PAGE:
Rachel Dolezal Breaks Her Silence: 'I Identify As Black'

Following her resignation as a local NAACP president, Rachel Dolezal broke her silence on the 'Today' show about the controversy surrounding her.

Rachel Dolezal, the white woman who passed herself off as black is breaking her silence.

Rachel appeared on the Today show following her resignation as president of the Spokane, Washington chapter of the NAACP.

Read: Rachel Dolezal Steps Down as Local NAACP President

Matt Lauer asked her, “Are you African-American?”

She replied, "I identify as black."

Lauer then asked when she began to identify herself as black. She said, "I would say when I was five years old."

Lauer interjected and asked, "You began to identify yourself as African-American?"

"I was drawing self-portraits with the brown crayon instead of the peach crayon with black curly hair. That was how I was portraying myself."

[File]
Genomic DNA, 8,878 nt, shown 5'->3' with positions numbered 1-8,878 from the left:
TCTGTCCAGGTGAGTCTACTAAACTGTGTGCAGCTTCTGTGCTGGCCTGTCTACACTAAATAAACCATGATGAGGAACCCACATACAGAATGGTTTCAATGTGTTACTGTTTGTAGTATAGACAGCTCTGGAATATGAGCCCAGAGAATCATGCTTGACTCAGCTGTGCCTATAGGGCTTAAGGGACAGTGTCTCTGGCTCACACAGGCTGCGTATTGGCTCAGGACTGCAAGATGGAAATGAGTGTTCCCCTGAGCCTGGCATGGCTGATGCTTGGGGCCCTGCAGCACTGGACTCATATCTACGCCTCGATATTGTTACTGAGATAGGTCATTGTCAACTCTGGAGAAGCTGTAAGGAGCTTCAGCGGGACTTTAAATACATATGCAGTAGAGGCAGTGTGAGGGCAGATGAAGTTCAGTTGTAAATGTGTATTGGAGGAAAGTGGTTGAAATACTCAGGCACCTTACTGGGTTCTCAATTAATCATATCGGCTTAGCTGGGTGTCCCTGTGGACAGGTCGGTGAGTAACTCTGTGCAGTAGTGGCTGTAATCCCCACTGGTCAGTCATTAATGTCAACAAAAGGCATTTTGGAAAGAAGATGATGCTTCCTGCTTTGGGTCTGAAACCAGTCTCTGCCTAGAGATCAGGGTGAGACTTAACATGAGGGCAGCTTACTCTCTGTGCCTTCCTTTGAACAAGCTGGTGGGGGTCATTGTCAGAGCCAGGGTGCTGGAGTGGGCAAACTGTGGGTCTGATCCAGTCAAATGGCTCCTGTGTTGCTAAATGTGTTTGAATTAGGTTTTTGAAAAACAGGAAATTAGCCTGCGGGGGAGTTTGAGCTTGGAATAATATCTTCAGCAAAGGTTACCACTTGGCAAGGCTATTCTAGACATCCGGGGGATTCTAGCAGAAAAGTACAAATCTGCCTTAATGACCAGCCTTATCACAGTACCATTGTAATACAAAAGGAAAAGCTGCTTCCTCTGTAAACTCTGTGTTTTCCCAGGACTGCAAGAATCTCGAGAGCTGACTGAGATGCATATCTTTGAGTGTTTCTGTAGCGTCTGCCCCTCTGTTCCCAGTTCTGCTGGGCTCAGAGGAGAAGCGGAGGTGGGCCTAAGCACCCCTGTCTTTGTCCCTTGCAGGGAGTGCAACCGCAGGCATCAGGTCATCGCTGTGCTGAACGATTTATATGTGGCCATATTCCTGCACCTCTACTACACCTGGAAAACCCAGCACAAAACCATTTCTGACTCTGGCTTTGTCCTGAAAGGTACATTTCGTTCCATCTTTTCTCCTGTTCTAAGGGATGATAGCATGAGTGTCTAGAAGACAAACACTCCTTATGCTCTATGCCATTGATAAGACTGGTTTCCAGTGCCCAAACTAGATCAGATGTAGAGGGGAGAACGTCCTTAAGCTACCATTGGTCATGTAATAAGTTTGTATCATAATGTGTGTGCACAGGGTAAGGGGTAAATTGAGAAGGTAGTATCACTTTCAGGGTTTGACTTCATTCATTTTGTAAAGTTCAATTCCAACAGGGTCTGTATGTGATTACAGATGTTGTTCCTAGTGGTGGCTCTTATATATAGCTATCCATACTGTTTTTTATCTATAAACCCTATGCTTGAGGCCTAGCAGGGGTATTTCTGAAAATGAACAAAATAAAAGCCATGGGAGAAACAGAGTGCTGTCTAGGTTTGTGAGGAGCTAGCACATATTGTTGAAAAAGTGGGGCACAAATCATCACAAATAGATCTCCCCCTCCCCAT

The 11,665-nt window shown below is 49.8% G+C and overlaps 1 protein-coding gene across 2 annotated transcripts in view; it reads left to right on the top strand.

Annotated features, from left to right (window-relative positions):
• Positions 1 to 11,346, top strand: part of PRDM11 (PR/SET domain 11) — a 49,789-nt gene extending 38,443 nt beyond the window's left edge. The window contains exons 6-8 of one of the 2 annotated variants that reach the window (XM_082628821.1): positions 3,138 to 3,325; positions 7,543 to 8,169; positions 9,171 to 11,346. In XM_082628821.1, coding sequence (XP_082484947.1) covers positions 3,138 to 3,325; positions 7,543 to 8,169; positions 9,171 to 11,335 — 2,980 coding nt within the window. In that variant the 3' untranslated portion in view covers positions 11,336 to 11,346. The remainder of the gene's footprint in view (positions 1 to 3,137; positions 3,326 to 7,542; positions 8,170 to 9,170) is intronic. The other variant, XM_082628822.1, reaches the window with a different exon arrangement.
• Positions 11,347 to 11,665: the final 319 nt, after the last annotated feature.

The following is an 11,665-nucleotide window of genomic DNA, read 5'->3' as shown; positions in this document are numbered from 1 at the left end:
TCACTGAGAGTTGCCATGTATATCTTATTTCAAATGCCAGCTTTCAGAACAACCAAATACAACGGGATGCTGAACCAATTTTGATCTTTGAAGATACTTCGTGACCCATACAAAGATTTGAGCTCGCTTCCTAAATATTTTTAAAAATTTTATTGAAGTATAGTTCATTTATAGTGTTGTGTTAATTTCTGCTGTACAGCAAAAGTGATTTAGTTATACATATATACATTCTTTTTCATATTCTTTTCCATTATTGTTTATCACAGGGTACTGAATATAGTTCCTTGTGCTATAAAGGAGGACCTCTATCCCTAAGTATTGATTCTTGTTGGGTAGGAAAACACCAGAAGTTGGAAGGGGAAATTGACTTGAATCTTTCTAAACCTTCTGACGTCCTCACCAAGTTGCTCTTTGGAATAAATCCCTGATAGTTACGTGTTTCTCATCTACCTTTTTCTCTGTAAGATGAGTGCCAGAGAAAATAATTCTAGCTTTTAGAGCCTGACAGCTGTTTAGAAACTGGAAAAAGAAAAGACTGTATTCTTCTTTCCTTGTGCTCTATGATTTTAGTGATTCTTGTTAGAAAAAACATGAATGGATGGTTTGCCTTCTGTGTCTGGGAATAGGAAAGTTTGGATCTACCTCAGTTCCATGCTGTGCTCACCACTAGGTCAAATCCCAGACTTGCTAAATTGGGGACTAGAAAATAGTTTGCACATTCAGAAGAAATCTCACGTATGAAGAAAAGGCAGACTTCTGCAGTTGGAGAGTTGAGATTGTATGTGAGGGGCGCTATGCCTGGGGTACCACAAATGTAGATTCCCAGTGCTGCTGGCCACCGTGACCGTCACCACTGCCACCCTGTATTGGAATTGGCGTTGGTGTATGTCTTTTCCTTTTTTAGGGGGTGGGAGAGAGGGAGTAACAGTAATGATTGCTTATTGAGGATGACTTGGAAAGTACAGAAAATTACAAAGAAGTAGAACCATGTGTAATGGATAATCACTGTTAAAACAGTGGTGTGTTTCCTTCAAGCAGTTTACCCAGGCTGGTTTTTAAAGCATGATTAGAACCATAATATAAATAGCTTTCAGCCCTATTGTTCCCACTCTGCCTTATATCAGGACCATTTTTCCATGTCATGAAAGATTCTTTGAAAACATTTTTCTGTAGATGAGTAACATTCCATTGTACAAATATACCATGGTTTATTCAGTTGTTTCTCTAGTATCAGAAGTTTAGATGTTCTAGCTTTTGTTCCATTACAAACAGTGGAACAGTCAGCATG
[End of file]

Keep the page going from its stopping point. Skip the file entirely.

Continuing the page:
Rachel was then asked, “You changed your appearance. Your complexion appears darker in the photos of you as a young lady. Have you done something to darken your complexion?"

“I certainly don't stay out of the sun,” she answered.

She was also asked about why she once claimed that a black man was her biological father instead of her real father, Larry.

Lauer asked, "Why point out an African-American man and say 'That's my father,' when you know that your father is a Caucasian man?" 

"Every man can be a father not every man can be a dad," she replied. 

Her biological father had this to say to INSIDE EDITION about the switch, "That hurts deeply. How would you feel if your daughter did that to you?"

She told Lauer, “I really don't see why they are in such a rush to whitewash some of the work I have done and who I am and how I have identified." 

Read: NAACP Activist Rachel Dolezal's Parents: Our Daughter is Faking Being Black

The late night comics are mining the controversy for laughs.

Jimmy Fallon joked, “It's very upsetting especially to her white friends who thought they had at least one black friend.”

Watch Below: Rachel Dolezal Steps Down as Local NAACP President: 'It's About Justice'